The film–if we can even call it that–opens with a Tom Cruise monologue telling us everything about the backstory that a good movie would have let us figure out on our own. Some aliens came and blew up the moon, causing havoc on Earth, we won the war but lost the planet, blah blah blah. Then he mentions that he's had a mandatory memory wipe–which immediately raises a thousand red flags–before being dispatched to protect some machines that are converting Earth's water supply into fusion energy, because apparently human beings don't need water anymore.
Tom and his partner, an uppity redhead, will soon be heading back to Titan, one of Saturn's moons, to join the rest of the human race, and Tom is a little upset at the prospect of leaving his planet behind. Which is understandable, because the planet is still quite obviously more inhabitable than one of Saturn's moons.
The main protagonists of the film are the Scavengers; remaining members of the alien race that failed in their attempt to overthrow Earth. The Scavengers have been attacking the drones that Tom Cruise is supposed to be protecting, and Tom Cruise can't tell that they're just human beings wearing masks because he believes what Scientology tells him.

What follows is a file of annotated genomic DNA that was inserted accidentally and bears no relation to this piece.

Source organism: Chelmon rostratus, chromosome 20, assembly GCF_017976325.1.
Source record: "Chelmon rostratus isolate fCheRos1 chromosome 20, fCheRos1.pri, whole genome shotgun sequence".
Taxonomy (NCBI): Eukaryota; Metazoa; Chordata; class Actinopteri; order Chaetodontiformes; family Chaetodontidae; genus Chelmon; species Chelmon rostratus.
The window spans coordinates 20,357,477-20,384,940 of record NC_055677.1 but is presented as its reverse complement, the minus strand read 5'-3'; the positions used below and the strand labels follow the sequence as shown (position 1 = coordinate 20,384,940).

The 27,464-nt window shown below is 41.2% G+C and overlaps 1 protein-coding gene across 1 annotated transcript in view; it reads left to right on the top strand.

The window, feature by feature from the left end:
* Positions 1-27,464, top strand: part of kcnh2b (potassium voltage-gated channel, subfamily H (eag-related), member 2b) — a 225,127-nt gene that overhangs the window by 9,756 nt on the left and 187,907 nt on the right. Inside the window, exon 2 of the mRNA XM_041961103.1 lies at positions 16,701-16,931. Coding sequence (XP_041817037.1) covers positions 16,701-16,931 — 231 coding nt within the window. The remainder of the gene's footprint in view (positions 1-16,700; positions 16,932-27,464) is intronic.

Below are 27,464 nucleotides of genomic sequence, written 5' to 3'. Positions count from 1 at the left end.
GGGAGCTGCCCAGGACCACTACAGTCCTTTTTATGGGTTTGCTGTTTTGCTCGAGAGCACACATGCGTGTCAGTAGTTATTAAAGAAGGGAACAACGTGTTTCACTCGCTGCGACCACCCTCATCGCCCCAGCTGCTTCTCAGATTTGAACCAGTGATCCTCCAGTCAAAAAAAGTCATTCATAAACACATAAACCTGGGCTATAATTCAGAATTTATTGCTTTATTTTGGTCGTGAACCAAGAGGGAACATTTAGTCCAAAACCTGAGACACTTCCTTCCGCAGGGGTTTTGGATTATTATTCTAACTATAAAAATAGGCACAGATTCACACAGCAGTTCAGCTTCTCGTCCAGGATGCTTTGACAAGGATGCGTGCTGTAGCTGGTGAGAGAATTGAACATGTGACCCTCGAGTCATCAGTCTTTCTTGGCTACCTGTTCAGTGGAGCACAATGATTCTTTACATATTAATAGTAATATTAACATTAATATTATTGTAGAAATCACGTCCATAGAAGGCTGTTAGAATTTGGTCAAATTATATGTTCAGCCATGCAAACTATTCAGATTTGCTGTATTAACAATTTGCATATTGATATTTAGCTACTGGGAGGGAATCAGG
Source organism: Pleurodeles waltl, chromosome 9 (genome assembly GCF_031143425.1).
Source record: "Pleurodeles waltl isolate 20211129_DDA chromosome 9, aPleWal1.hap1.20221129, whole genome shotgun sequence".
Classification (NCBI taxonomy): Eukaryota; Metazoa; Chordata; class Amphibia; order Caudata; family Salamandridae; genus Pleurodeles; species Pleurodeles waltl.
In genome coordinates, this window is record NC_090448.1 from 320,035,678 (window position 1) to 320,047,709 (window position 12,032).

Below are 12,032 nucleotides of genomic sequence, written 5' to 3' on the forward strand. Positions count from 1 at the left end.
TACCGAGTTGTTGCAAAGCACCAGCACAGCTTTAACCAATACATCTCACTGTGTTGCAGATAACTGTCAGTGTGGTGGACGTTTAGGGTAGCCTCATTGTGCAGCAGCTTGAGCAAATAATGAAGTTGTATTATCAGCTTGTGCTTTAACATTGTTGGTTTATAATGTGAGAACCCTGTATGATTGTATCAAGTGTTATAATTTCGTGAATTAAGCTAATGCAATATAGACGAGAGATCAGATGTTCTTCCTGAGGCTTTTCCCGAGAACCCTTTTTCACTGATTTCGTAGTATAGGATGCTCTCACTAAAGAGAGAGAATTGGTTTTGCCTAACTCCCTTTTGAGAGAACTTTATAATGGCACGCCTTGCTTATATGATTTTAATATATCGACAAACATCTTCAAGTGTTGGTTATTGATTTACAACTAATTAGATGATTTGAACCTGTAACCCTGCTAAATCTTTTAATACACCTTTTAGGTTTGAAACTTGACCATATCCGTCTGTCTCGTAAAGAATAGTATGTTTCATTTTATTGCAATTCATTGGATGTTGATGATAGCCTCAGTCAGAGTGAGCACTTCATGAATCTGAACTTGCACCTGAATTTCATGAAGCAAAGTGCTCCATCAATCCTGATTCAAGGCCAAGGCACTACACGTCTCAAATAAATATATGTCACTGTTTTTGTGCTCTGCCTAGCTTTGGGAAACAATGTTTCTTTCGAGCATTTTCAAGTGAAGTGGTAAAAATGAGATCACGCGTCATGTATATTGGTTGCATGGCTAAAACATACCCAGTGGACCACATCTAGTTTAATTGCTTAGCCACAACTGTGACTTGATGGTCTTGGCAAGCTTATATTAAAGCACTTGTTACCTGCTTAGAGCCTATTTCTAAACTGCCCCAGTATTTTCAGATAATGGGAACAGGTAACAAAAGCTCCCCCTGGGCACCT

Some stuff happens, there are a bunch of over-the-top scenes with over-the-top music that are completely unearned, including a scene in the first twenty minutes involving some skinny dipping in an elaborate swimming pool. Epic swimming pool scenes have to come at least halfway through the movie, guys. See Wild Things or Showgirls as reference.
Anyways, Tom Cruise's wife falls out of the sky, and he can't remember her even though he can remember the final play of a football game that happened before the moon exploded. Him and his wife end up hanging out with Morgan Freeman, the leader of the Scavengers, and then everything else that happens is from either Moon, The Matrix, or Independence Day, reminding everyone in the theater that we should only see science fiction movies that get limited theatrical releases.